I photograph art and birds, mostly. And a lot of other things in between. I daydream of being a videographer, but I don't think about it much when I'm wide awake. I want a smaller camera that I can look through and see what the camera's sensor is seeing. I got used to an EVF on my Sony F707. I loved it. Instant feedback on all aspects of exposure and focus. It did not have images stabilization. So far, only my cheap Canons have had that. And some lenses.
I know the G2 is a superb camera — without image stabilization. But many of its lenses have IS. It has manual exposure and focus and is comparatively small and light. It has a fully articulating LCD and an EVF. All the things I want and think I want in a smaller dSLR. It does good enough video.
Toraja Architectural Panels (Saneh) at Joel Cooner Gallery
Link to the page of smaller boards that show their use (near bottom of page),
which I unfortunaely did not take.
My s90 has given up all pretense of showing the actual exposure on the LCD before I shoot — a key reason for buying it. It's been heading in this downhill direction for months now, and though I keep using it as a pocket stuffer just in case, I'm about ready to move on to the micro-Four-Thirds sensor format dSLR Panasonic GH2, almost certainly with their 'pancake' 20mm f/1.7 (40mm 35mm equivalent) lens, and probably especially their 100~300mm (200~600mm) lens for birding (and maybe another, shorter zoom — although I could adapt other Nikon or Canon cheap, non-auto lenses to it easily.
I'd thought my s90 was doing adequately, till I shot the seven, deceptively-dark Toraja panels at Joel Cooner Gallery this week. What a disappointment when I discovered that the cam is no longer Wysiwyg (pronounced wizzy-wig — What You See Is What You Get). Only it wasn't.
I'm awaiting the near-inevitable last-minute manufacturing changes due to the pixel-peeper complaints on the DPR (check for GH2 on the listings of all m43 camera listings) and other camera forums.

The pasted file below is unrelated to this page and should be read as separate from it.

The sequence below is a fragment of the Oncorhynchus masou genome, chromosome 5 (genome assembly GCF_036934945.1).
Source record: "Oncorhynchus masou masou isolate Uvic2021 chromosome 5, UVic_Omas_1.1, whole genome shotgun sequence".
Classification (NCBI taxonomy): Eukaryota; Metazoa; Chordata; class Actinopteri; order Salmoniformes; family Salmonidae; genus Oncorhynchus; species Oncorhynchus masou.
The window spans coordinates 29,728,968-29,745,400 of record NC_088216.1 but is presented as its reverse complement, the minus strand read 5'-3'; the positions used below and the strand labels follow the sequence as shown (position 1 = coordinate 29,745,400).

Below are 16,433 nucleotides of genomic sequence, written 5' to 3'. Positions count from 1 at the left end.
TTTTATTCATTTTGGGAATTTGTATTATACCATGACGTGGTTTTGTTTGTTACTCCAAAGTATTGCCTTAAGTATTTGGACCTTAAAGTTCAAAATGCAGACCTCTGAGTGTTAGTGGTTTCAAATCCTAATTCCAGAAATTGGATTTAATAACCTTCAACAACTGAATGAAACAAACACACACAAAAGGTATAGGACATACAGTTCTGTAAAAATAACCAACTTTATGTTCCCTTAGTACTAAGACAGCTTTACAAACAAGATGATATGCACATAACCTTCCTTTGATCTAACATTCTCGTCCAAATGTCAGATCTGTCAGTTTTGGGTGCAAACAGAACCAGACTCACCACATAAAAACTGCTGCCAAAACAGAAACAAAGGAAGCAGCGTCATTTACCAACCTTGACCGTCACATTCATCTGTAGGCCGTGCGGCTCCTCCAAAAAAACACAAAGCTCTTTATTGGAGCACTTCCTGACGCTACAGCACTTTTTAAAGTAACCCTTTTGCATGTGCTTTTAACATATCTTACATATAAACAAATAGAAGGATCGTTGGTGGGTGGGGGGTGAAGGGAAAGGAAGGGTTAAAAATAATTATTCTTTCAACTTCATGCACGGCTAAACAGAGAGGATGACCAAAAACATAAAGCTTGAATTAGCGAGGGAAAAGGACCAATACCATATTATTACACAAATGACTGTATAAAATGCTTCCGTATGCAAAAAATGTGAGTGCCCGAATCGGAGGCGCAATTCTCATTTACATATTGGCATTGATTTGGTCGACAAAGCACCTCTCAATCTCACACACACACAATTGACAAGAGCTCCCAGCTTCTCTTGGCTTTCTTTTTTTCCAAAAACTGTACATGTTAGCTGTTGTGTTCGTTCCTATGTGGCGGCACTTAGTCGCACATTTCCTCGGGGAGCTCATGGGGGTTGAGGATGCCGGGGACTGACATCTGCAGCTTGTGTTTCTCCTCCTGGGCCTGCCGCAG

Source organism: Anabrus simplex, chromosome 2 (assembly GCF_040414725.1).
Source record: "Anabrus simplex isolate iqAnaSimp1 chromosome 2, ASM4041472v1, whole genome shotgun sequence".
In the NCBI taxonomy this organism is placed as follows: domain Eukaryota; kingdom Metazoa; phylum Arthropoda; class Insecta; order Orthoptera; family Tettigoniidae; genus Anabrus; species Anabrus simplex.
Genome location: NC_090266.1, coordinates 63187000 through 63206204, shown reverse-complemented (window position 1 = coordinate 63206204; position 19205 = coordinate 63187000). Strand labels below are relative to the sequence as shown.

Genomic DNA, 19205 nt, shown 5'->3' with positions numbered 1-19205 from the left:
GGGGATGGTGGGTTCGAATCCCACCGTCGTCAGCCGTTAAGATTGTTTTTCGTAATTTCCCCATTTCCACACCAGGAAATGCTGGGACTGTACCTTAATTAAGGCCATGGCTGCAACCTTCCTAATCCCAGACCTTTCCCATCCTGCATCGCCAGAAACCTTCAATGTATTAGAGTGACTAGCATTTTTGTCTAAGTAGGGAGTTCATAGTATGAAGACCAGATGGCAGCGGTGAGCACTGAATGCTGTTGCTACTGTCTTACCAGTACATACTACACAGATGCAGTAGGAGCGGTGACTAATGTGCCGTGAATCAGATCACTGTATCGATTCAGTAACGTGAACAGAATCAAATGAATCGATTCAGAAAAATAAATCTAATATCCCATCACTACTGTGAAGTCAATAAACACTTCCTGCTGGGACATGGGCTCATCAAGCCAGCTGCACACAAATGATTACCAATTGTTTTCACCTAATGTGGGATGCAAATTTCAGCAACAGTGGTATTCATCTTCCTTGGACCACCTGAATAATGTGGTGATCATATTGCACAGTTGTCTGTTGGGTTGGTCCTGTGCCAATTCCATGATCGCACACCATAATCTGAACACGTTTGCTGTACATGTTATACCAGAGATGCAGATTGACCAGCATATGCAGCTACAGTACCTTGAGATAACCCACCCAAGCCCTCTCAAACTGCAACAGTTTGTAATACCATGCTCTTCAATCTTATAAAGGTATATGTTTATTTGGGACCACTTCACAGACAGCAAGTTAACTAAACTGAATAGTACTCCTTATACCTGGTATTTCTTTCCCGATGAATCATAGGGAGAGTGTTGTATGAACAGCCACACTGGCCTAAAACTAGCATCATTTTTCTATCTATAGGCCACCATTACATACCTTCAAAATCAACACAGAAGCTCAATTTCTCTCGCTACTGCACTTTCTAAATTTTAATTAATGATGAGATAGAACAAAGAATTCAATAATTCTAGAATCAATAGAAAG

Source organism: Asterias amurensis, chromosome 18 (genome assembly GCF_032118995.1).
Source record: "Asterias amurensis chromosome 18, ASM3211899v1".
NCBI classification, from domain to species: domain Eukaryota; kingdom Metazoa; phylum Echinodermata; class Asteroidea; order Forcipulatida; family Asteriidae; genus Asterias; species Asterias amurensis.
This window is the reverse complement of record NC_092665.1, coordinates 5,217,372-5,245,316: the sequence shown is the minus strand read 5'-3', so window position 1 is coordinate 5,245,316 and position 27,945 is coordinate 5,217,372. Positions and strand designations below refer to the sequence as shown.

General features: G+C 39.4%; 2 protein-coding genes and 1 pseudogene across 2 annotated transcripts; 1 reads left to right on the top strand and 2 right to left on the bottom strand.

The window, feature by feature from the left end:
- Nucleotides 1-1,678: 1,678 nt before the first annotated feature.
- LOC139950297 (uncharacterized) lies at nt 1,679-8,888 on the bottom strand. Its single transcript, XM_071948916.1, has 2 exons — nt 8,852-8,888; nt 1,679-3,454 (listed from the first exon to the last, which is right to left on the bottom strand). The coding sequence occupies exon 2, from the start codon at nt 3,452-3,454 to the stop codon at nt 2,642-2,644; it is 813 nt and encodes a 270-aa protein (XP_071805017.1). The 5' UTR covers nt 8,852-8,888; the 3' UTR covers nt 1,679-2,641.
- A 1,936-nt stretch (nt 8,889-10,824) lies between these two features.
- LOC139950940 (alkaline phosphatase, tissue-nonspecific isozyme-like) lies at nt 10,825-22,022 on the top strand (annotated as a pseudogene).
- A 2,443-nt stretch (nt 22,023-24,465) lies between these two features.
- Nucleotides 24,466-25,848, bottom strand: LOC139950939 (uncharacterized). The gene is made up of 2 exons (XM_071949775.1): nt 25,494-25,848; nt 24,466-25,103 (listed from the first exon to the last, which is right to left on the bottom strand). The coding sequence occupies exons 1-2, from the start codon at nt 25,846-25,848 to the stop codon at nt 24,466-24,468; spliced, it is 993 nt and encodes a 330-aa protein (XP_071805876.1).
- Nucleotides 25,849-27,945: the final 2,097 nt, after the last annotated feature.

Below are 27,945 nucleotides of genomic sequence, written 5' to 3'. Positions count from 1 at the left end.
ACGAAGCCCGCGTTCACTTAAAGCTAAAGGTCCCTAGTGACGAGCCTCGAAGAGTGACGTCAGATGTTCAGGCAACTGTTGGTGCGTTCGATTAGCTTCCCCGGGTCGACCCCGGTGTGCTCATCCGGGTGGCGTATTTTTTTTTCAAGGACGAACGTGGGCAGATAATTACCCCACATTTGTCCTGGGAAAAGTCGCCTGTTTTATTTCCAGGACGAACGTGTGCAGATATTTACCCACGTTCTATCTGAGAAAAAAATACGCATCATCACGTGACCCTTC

Meanwhile, to see anything close to the actual exposure for each s90 shot, I check the review each time I make a new exposure. Neither looking at the LCD before a shot, partially holding down the shutter, nor seeing the quick auto-review there after, has the light-dark exposure accurate, and it's already been to the shop — probably part of why the s95 came so quickly on the S90's heels.
I don't know if the s95 exhibits these same issues, but I'd like to avoid more cheap (though expensive) Canons. I'm really looking forward to using both the eye-level and the articulated LCD Wysiwyg viewfinders on the Panasonic.
The GH2, at about a thousand bucks for the body-only, also apparently has superb HD video and quiet zooming and focusing kit lenses. Check UTube for lots of examples.
Both Photography Blog and Photo Radar's reviews (two sites I rarely cite) show the GH2 to be an exemplary mirrorless camera. DPR's would cinch it, if it's as positive. It takes awhile for them to review recent cameras, but they always do the best job. An earlier pre-review by Luminous Landscape using a pre-production (features always change when actual production cameras finally become generally available here) was amazing, and so far, the GH2 is only available in fits and starts here in the USA. DPR usually waits those changes out.